It is a standard result that on a domain $\Omega$ in $\mathbb{R}^n$, $T=\sum_{|I|=q}T_{I}dx_{I}$ for any $q$-current $T$, where $T_{I}$ is a $0$ current or a distribution on $\Omega$ for each multi-index $I$. Now, for an $r$-current $T$ and an $s$-form $\alpha$ on $\Omega$, define an $r+s$-current as $(T\wedge\alpha)(\beta)=T(\alpha\wedge\beta)$ for any $n-r-s$-form $\beta$ on $\Omega$. Then, in the above we have $T=\sum_{|I|=q}T_{I}\wedge dx_{I}$ on $\Omega$. At this stage, if we start with a general smooth manifold $M$(orientable) and a $q$-current $T$ on $M$, can we write $T=\sum_{\alpha}T_{\alpha}\wedge\omega_{\alpha}$ on $M~?$ (Here $T_{\alpha}$ and $\omega_{\alpha}$ are distributions and $q$-forms on $M$ for each $\alpha$).


1 Answer 1


The answer is mostly yes, although you may need to be careful with non-compact manifolds.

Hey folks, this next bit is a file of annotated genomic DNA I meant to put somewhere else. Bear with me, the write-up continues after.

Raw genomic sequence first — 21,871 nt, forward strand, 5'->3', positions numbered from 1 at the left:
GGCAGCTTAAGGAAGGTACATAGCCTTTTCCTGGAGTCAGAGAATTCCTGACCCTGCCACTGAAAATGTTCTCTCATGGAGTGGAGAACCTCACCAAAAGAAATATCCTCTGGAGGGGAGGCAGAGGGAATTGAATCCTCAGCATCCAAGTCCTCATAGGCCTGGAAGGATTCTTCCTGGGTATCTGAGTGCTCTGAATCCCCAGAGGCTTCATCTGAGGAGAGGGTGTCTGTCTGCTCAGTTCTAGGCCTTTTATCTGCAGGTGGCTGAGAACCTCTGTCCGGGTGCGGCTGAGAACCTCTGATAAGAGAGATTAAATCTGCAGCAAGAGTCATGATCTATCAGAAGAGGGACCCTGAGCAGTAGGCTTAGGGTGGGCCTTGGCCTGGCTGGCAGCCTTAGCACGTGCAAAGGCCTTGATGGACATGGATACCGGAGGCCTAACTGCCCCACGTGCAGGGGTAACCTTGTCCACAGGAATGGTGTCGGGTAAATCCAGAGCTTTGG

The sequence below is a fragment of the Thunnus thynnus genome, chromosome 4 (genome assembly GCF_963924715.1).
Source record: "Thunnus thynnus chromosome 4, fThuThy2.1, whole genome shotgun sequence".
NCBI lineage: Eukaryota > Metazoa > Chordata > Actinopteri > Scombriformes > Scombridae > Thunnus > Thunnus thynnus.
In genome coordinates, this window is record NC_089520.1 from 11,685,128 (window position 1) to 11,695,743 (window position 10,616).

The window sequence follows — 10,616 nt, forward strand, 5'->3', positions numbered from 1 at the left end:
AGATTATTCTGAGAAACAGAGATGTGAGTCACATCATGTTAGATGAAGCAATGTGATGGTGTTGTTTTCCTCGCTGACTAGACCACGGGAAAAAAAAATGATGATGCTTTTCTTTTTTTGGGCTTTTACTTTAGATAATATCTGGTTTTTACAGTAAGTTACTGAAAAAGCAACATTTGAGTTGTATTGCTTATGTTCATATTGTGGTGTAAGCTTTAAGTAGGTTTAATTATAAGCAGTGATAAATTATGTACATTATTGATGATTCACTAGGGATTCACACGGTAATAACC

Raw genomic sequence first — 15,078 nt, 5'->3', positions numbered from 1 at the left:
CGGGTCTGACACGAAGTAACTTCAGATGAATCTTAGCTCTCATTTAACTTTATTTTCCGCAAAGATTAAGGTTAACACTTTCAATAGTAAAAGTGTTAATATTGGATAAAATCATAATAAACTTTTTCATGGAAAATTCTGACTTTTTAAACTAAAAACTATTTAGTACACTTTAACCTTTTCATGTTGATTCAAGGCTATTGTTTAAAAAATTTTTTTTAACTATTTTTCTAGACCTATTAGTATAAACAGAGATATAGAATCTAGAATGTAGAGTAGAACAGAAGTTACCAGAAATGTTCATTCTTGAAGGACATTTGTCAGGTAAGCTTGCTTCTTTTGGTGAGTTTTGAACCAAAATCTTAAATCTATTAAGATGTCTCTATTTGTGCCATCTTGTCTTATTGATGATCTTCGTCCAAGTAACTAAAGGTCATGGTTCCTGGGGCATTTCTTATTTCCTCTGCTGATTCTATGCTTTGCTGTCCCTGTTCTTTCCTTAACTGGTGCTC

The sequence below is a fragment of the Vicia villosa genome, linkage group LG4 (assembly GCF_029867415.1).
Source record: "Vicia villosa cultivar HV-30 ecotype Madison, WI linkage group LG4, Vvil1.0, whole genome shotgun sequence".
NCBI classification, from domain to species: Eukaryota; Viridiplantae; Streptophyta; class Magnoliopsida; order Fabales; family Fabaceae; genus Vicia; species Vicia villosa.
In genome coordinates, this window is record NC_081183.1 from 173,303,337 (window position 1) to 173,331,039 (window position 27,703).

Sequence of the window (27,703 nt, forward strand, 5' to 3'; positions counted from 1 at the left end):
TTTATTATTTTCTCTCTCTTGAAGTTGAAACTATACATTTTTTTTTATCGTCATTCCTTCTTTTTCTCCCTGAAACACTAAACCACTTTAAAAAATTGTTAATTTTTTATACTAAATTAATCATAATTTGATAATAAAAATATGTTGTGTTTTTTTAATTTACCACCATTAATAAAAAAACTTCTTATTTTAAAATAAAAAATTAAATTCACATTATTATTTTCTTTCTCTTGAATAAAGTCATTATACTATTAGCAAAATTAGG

First look at the case of a compact manifold. Cover $M$ with a finite number of coordinate charts $\phi_i: U_i \to M$ and take a subordinate partition $\psi_i$ of $1$, so that $\sum_i \psi_i = 1$ and $\mathop{supp} \psi_i \subset \subset\phi_i(U_i)$. Now on each chart you can use the pushforward to consider $S_i := (\phi_i^{-1})_* (T \wedge \psi_i)$ as a current with compact support on $U_i \subset \mathbb{R}^n$. So apply your standard result on $S_i$ to get $S_i = \sum_I S_{i,I} dx_I$ and push this back to $M$, in order to get $$T \wedge \psi_i = \sum_I \underbrace{(\phi_i)_* S_{i,I}}_{T_{i,I}} \underbrace{(\phi_i)_* dx_I}_{\omega_{i,I}}$$ Sum over $i$ to get the result. (You may need to cut of the $\omega_{i,I}$ outside of $\mathop{supp} \psi_i$ to guarantee smoothness, but I'll leave that to you)

For a non-compact manifold you can only choose a locally finite cover, so either your sum will be infinite or you will have to combine non-overlapping coordinate charts somehow, I vaguely remember that this can be done.

You can probably also try to take a different route, I think the main condition is finding $\omega_a$ such that they span the space of all $q$-forms in each point. If you have those than you can probably proceed similarly to the original proof.


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